problem is for the community here. The man laughs a bit, looks

along the barrier, chased by unseen predators. Everyone jumps

lovingly at his wife, innocently at us and replies, “Problems? We

off the stern so Discovery can tow them along for a better view. I

have no problems here.”

have never, ever seen such nature-sculpted beauty. The scenery is

Life is like this at the end of the world.

beyond words, and I am gaffed at any attempt.

We all leave with our own highlights but agree it has been

We travel under sail in no hurr y to reach whatever

the trip of a lifetime. Is that too clichéd? Perhaps, but it fits. I can

destination lies ahead. Miles of reef pass at a languorous pace,

honestly call this one of the best places, no . . . one of the best

each of us lost in easy thoughts, our minds sponges for our

moments of my life.

surroundings.

I’m confronted with a familiar feeling as it all comes to a close,

In time we reach a lone isle at the northern extremity of

one I can never shake at trips’ end and which is shared by my

the lagoon. The anchor sinks into deep sand in 10m of water in

peers. The feeling is sadness. These magnificent days that seemed

what must be the largest swimming pool on earth. More locals

would never end have indeed drawn short. Another trip behind

approach in outriggers handmade from breadfruit trees that

us, one fewer in front. I am monumentally thankful for this life

seem much too small for them. Big men in pygmy-sized boats.

and all too conscious of how it races by. Like the swell, like the

Their village of smiling children and proud parents receives 58 ACTION ASIA

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wind, it comes for a while . . . and then is gone. ∆∆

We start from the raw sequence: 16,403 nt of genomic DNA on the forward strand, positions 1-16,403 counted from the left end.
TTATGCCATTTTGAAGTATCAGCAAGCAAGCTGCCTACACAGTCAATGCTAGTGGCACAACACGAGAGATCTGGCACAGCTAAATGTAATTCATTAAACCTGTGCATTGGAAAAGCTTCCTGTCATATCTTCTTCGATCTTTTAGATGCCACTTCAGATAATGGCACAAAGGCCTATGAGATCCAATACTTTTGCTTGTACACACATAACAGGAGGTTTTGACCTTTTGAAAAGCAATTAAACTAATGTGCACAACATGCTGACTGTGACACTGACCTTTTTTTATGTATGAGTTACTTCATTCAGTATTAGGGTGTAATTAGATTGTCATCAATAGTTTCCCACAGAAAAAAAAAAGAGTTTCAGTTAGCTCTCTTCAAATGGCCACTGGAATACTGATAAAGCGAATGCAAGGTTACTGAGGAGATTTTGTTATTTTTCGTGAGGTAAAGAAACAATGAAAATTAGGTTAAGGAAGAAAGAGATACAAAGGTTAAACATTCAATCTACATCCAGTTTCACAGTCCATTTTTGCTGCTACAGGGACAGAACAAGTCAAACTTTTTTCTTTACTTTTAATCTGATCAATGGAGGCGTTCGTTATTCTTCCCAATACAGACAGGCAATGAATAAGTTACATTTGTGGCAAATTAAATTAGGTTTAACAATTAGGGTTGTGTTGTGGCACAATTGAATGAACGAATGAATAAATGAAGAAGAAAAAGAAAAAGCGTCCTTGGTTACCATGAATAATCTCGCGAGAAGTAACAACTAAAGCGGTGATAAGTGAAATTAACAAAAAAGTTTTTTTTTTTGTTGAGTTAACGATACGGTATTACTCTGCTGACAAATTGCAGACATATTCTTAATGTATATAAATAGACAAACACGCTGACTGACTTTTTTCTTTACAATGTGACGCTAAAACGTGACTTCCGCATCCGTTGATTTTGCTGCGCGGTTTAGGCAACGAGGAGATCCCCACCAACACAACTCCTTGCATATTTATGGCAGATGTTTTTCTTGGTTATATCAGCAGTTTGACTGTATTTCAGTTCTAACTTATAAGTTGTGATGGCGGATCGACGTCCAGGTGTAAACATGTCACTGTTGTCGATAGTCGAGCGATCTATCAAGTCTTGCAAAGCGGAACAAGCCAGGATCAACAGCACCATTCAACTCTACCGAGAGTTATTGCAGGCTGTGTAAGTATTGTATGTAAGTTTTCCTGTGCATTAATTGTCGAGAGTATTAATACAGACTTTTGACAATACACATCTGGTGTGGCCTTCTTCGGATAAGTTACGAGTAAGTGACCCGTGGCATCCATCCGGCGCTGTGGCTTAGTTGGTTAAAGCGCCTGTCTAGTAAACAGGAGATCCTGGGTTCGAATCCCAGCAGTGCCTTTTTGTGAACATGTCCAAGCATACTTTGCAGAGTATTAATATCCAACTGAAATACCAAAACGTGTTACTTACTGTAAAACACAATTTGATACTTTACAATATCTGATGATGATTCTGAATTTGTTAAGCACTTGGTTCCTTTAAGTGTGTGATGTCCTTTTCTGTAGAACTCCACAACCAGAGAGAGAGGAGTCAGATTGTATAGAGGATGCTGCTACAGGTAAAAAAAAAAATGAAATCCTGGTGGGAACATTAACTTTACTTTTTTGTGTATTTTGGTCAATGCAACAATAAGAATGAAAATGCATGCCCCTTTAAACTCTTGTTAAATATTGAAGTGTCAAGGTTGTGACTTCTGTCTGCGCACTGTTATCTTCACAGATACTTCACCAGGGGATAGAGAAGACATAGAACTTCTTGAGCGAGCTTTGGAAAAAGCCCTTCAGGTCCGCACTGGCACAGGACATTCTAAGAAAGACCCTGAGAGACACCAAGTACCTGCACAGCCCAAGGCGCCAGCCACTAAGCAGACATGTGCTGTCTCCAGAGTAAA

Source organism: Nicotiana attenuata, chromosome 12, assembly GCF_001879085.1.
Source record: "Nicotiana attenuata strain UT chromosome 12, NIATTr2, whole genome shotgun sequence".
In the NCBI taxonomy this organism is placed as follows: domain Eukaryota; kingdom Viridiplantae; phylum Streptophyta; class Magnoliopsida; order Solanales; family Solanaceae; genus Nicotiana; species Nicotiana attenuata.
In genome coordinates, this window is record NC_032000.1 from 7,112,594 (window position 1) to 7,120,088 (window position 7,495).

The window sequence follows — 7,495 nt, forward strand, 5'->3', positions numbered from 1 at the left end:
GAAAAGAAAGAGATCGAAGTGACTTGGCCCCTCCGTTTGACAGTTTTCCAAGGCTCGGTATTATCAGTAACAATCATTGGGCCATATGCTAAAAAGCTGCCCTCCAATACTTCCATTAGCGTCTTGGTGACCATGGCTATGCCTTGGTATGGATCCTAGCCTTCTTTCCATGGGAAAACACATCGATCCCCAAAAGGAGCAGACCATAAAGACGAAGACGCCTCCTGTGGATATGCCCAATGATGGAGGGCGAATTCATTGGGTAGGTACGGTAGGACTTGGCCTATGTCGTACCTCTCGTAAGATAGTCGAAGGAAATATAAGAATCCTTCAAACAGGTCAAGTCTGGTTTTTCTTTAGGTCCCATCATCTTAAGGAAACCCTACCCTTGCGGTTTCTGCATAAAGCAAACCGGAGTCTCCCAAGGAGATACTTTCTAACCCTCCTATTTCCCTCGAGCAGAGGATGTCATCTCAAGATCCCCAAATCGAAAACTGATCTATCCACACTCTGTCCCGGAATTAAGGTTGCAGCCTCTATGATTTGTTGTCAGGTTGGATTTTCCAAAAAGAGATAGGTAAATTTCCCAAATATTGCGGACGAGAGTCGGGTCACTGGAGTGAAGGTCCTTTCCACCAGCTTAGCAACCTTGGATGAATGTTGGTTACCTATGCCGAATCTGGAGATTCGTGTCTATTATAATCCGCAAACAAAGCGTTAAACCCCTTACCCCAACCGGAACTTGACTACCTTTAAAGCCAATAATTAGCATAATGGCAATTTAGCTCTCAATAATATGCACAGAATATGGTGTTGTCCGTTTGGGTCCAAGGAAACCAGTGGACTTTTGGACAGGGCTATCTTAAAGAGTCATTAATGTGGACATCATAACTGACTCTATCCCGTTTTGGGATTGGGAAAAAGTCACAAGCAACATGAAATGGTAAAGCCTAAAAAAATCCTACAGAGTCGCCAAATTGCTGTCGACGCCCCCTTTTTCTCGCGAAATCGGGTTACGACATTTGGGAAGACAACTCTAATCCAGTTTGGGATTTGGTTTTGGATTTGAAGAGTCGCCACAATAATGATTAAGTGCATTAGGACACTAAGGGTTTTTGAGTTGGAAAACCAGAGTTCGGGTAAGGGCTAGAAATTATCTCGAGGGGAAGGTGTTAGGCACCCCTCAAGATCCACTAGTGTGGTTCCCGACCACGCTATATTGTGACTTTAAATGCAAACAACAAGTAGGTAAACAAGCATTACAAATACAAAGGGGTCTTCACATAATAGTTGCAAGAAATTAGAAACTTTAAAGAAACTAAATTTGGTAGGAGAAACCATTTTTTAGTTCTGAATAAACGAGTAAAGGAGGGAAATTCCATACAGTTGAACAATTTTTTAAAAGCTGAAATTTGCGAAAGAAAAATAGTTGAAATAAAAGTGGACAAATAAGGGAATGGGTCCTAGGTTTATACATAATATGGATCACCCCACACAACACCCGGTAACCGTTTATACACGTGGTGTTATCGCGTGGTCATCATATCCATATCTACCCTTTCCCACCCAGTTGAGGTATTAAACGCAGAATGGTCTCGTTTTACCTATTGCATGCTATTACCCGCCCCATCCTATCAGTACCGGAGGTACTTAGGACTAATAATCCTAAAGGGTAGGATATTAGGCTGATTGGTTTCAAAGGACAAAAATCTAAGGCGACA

Practicalities

Contacts The Marshall Islands Visitors Authority are very helpful and delighted to have visitors as they get very few.

When to go Strong trade winds blow 24 hours a day from mid-December through to April during the Northeast Monsoon.

How to get there

Discovery, the boat mentioned in the story, is on a fiveyear world kiteboarding expedition. Find out more at www.offshoreodysseys.com

Continental Airlines (www.continental.com) is the only airline to service the Marshall Islands with several direct flights per week to Majuro from Honolulu and Guam. Getting anywhere outside of Majuro requires an offshore-capable boat as the domestic airline (two planes) is grounded. If you have no boat of your own, try Arno, just 50km east of Majuro which boasts great waves and nuking winds. There’s even talk of a local setting up accommodation for kiters.

Where to stay On the main island of Majuro, the best bet is the Ramsey Reimers Hotel. It’s clean and friendly, and they can arrange small boat trips to good kiting spots away from the town.

What to take Bring everything you might conceivably need. You’ll have to fix whatever gear you break. Go heavy on the medical kit too: the hospital is poorly supplied.

These rare anti-aircraft weapons are mounted on the boat deck of the Shotan Maru.

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Story by Gavin McClurg Photography by Jody MacDonald Feature Marshall Isands Boardsport legend Pete Cabrinha shows he still has it. JULY/AUG...